Since malicious intent is difficult to prove in a fair trial, the bill will mostly be used to persecute dissenting voices in the short term
The media has been muzzled in Pakistan in recent years through various draconian measures and financial pressures. In the Reporters Without Borders’ Press Freedom Index, Pakistan was ranked 142 out of 180 countries in 2019. Our rank fell to 145 in 2020, which speaks volumes of state control on the press. The Pakistan Electronic Media Regulatory Authority (PEMRA) has been issuing notices to TV channels with increasing frequency. Recently, the TV channels were stopped from covering Tehreek-i-Labbaik (TLP) protests. TV channels are also not allowed to air addresses or interviews of former premier Nawaz Sharif or MQM chief Altaf Hussain.
An exclusive interview of former president Asif Ali Zardari with Hamid Mir was taken off the air a few minutes into its transmission on July 1, 2019. It was interrupted by an unscheduled ad break and a news bulletin. Hamid Mir took to twitter later to record his disapproval: “I can only say sorry to my viewers that an interview was started and stopped on Geo News. I will share the details soon but it’s easy to understand who stopped it. We are not living in a free country.” A chunk of the interview that later circulated on social media showed the former president stating that an investigation into a scandal involving Prime Minister Imran Khan was under way. Mir asked in a tweet whether the former president was a bigger criminal than Ehsan Ullah Ehsan, the spokesperson for the Tehreek-i-Taliban Pakistan, who gave an interview in official custody.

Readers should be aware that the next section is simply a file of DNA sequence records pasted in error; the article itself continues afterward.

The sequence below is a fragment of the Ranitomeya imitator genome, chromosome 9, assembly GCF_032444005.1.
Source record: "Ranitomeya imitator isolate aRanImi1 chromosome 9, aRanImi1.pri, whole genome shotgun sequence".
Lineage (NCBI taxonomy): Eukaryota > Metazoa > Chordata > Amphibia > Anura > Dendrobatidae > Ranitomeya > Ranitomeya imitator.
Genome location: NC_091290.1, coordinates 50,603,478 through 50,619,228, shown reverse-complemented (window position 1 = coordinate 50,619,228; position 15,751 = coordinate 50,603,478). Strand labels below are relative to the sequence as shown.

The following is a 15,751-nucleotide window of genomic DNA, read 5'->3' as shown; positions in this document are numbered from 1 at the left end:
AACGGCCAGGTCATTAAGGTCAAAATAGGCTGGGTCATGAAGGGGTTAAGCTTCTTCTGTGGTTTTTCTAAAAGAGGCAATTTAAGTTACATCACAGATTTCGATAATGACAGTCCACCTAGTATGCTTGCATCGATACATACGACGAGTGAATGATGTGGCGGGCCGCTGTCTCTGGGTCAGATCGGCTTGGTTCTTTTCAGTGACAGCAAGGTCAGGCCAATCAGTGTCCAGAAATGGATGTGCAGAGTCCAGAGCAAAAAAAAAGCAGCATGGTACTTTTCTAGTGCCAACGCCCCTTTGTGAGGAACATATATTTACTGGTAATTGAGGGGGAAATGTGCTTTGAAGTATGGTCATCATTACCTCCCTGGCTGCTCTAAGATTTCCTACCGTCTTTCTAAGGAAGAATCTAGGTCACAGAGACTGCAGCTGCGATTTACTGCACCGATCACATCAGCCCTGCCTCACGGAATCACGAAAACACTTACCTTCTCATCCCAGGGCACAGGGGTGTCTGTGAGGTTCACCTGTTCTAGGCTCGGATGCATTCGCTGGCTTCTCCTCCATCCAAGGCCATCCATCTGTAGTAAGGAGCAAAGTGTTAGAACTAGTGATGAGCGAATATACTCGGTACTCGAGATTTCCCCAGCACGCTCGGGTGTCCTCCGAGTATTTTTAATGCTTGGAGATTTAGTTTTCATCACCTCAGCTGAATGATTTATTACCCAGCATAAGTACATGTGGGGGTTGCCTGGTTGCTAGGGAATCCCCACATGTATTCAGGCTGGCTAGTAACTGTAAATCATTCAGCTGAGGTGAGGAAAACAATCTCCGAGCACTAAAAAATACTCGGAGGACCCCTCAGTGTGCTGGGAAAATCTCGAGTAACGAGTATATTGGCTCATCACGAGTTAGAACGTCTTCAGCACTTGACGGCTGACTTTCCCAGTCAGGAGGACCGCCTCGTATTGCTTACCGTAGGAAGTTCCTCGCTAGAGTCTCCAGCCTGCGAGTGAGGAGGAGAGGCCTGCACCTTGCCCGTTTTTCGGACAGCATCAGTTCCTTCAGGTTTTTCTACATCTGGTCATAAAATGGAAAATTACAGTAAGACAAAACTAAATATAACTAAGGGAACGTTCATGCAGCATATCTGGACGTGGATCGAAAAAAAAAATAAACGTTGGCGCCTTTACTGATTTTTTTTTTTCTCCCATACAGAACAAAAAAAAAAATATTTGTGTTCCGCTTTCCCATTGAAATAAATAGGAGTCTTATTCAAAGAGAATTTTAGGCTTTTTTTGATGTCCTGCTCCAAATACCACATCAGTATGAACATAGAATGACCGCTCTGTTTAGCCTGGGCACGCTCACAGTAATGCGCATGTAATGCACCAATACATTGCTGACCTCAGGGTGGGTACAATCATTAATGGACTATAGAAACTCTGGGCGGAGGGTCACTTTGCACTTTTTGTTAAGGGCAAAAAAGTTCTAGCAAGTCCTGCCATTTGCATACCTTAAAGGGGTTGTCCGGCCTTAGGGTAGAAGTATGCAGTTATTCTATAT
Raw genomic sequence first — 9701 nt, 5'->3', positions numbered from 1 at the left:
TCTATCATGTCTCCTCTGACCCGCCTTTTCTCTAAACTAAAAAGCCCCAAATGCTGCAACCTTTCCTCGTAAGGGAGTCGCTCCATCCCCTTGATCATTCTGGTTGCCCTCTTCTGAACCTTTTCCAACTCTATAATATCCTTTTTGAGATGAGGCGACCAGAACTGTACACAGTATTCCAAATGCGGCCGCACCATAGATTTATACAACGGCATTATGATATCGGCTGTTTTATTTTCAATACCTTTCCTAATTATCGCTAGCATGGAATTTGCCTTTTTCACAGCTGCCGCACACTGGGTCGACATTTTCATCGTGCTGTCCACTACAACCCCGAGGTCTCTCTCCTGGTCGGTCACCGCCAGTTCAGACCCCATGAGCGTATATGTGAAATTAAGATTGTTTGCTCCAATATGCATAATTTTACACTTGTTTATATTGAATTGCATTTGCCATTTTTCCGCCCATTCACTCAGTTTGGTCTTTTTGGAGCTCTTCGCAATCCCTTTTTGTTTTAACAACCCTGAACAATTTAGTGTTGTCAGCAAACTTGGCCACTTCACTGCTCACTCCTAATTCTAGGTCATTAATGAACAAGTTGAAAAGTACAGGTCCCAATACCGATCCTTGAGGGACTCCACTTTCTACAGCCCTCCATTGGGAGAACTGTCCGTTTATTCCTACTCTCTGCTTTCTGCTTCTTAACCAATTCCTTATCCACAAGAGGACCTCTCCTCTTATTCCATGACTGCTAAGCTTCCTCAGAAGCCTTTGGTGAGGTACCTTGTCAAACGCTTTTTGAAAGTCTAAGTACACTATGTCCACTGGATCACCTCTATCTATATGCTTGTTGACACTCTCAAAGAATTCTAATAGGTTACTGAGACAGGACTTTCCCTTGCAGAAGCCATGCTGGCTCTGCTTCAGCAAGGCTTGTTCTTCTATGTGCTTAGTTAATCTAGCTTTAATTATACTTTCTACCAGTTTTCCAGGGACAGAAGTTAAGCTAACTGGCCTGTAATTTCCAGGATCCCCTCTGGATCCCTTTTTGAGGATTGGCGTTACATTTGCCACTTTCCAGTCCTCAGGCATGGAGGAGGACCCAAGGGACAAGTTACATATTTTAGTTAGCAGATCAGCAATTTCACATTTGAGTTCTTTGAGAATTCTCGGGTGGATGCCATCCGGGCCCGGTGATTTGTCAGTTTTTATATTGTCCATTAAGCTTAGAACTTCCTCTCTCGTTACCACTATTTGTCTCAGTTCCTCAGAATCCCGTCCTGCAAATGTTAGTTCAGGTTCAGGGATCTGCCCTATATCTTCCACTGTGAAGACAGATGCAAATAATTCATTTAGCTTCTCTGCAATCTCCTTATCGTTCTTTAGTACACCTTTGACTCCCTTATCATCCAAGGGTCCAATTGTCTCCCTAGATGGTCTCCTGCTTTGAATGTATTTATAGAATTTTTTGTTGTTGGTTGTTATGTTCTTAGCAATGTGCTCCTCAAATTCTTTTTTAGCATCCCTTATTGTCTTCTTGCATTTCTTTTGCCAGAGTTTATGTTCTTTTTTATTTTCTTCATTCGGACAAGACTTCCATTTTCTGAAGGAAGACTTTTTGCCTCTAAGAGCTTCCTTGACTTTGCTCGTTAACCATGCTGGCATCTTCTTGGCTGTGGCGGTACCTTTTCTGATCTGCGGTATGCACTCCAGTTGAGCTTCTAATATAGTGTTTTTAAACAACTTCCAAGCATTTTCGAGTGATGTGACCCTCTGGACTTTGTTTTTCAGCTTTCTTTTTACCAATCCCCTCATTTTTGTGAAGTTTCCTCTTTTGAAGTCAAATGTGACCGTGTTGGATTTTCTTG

During the same month in 2019, PML-N’s Maryam Nawaz showed a video clip of Judge Arshad, in which he was seen admitting that he was blackmailed into giving a verdict against former premier Nawaz Sharif. The three TV channels that aired that press conference live were later sent notices by the PEMRA. Maryam Nawaz later addressed a rally in Mandi Bahauddin and the three channels that covered that rally were taken off the air and it took days of negotiations for them to be restored. They were asked not to give airtime to those facing a trial or to convicts. Media professionals say the PEMRA is playing a very active but directionless role.